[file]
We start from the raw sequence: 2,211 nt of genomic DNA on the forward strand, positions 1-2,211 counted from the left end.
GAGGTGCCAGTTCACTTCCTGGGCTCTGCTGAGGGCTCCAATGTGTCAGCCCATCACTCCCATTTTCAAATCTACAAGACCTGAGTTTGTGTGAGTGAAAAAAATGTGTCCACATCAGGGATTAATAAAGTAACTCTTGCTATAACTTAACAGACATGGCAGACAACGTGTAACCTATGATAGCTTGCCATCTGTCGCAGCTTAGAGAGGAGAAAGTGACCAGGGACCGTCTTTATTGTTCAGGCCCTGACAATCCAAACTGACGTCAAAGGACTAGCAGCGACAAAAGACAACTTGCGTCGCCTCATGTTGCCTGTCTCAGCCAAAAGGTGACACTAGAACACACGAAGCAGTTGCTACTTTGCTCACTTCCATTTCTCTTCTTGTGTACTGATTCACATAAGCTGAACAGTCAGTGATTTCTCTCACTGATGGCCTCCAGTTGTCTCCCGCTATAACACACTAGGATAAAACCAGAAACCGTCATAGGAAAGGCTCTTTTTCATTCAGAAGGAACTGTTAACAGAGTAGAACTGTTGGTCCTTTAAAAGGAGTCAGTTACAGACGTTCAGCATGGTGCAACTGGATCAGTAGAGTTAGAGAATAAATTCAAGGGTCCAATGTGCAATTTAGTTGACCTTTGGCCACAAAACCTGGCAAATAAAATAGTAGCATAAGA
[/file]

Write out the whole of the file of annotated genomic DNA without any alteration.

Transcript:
We start from the raw sequence: 2,211 nt of genomic DNA on the forward strand, positions 1-2,211 counted from the left end.
GAGGTGCCAGTTCACTTCCTGGGCTCTGCTGAGGGCTCCAATGTGTCAGCCCATCACTCCCATTTTCAAATCTACAAGACCTGAGTTTGTGTGAGTGAAAAAAATGTGTCCACATCAGGGATTAATAAAGTAACTCTTGCTATAACTTAACAGACATGGCAGACAACGTGTAACCTATGATAGCTTGCCATCTGTCGCAGCTTAGAGAGGAGAAAGTGACCAGGGACCGTCTTTATTGTTCAGGCCCTGACAATCCAAACTGACGTCAAAGGACTAGCAGCGACAAAAGACAACTTGCGTCGCCTCATGTTGCCTGTCTCAGCCAAAAGGTGACACTAGAACACACGAAGCAGTTGCTACTTTGCTCACTTCCATTTCTCTTCTTGTGTACTGATTCACATAAGCTGAACAGTCAGTGATTTCTCTCACTGATGGCCTCCAGTTGTCTCCCGCTATAACACACTAGGATAAAACCAGAAACCGTCATAGGAAAGGCTCTTTTTCATTCAGAAGGAACTGTTAACAGAGTAGAACTGTTGGTCCTTTAAAAGGAGTCAGTTACAGACGTTCAGCATGGTGCAACTGGATCAGTAGAGTTAGAGAATAAATTCAAGGGTCCAATGTGCAATTTAGTTGACCTTTGGCCACAAAACCTGGCAAATAAAATAGTAGCATAAGA